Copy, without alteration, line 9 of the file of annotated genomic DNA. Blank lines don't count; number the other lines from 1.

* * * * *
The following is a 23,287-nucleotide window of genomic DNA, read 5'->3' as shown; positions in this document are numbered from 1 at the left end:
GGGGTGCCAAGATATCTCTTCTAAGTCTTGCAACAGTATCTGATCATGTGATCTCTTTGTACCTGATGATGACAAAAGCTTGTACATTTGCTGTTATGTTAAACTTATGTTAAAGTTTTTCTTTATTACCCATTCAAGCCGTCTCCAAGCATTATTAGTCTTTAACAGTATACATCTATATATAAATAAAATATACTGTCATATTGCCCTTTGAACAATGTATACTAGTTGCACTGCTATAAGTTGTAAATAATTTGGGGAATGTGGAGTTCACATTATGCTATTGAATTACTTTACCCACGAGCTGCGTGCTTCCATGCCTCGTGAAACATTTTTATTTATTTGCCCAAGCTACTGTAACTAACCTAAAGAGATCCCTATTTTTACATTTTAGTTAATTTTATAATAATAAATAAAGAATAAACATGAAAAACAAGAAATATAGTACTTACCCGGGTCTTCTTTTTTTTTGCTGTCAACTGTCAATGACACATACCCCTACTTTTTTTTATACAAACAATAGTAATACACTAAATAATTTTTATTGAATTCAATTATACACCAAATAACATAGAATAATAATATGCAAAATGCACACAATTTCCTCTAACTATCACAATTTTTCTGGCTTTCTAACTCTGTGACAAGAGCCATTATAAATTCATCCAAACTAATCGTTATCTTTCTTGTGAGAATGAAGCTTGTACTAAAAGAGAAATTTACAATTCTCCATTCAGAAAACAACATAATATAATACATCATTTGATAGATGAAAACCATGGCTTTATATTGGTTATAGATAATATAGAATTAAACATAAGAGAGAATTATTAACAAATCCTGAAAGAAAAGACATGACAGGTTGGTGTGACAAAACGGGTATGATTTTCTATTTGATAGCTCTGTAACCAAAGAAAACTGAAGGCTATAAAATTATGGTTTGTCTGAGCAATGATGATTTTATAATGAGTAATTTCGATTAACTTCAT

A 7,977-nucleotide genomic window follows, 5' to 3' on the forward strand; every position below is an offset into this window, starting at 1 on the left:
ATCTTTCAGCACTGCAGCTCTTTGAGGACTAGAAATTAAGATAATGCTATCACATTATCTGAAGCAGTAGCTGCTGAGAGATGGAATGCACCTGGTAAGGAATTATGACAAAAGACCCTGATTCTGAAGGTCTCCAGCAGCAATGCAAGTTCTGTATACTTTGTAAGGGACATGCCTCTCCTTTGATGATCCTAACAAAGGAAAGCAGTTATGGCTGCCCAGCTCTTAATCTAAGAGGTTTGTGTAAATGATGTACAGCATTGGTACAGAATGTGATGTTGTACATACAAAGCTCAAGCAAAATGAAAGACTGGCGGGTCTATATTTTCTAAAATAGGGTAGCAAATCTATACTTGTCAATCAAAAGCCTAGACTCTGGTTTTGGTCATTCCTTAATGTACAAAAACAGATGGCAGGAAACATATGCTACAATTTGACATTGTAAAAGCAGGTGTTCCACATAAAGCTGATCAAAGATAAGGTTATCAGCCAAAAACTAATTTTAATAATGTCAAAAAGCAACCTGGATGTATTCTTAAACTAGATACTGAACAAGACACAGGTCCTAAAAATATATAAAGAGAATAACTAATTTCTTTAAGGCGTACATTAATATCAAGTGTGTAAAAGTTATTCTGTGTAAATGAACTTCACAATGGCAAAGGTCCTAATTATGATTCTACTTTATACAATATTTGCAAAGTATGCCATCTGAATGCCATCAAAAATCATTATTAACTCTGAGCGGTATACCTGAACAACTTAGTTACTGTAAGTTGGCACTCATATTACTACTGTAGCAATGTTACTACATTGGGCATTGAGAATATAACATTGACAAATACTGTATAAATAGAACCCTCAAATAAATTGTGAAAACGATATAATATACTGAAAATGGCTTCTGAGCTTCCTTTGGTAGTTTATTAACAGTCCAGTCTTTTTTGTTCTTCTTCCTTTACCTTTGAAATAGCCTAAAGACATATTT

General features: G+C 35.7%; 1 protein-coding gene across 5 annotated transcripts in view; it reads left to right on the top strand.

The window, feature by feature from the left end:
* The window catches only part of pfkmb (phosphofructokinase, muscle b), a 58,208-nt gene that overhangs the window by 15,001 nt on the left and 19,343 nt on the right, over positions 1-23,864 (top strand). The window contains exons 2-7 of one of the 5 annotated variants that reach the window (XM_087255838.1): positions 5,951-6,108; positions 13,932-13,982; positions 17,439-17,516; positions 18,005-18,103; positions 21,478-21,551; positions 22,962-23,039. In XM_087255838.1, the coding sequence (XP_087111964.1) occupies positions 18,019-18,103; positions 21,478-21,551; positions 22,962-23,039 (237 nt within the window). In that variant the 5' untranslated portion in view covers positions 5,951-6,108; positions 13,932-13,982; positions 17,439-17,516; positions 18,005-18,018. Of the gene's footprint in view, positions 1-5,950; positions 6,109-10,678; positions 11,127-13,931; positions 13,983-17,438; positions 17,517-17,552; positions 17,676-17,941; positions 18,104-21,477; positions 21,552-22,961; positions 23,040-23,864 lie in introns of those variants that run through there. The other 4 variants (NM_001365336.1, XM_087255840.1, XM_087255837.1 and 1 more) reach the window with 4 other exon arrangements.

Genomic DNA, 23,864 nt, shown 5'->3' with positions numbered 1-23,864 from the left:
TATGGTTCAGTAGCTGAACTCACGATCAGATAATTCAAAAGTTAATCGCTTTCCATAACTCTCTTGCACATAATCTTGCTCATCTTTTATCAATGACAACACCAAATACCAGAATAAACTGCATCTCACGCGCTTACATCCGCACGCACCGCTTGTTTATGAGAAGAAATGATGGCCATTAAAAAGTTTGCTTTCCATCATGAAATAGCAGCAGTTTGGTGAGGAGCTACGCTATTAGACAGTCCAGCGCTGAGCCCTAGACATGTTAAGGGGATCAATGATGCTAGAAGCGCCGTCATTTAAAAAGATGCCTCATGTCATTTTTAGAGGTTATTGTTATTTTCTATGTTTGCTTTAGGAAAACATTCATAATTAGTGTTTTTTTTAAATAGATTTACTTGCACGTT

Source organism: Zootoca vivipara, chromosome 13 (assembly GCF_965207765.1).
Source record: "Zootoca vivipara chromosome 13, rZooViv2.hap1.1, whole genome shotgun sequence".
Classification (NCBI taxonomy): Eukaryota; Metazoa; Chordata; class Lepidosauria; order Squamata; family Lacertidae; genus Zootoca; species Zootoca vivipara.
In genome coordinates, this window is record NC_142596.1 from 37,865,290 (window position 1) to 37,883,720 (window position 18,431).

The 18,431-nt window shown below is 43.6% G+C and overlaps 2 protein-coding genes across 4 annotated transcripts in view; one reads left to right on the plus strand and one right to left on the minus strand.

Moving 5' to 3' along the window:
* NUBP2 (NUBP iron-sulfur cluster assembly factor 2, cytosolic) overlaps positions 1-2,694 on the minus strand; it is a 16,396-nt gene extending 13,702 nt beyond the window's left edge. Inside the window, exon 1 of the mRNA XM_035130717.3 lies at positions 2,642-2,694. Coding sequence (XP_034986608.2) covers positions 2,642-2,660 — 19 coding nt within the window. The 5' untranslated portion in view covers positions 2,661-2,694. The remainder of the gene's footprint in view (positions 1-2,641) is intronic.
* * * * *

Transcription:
TATGGTTCAGTAGCTGAACTCACGATCAGATAATTCAAAAGTTAATCGCTTTCCATAACTCTCTTGCACATAATCTTGCTCATCTTTTATCAATGACAACACCAAATACCAGAATAAACTGCATCTCACGCGCTTACATCCGCACGCACCGCTTGTTTATGAGAAGAAATGATGGCCATTAAAAAGTTTGCTTTCCATCATGAAATAGCAGCAGTTTGGTGAGGAGCTACGCTATTAGACAGTCCAGCGCTGAGCCCTAGACATGTTAAGGGGATCAATGATGCTAGAAGCGCCGTCATTTAAAAAGATGCCTCATGTCATTTTTAGAGGTTATTGTTATTTTCTATGTTTGCTTTAGGAAAACATTCATAATTAGTGTTTTTTTTAAATAGATTTACTTGCACGTT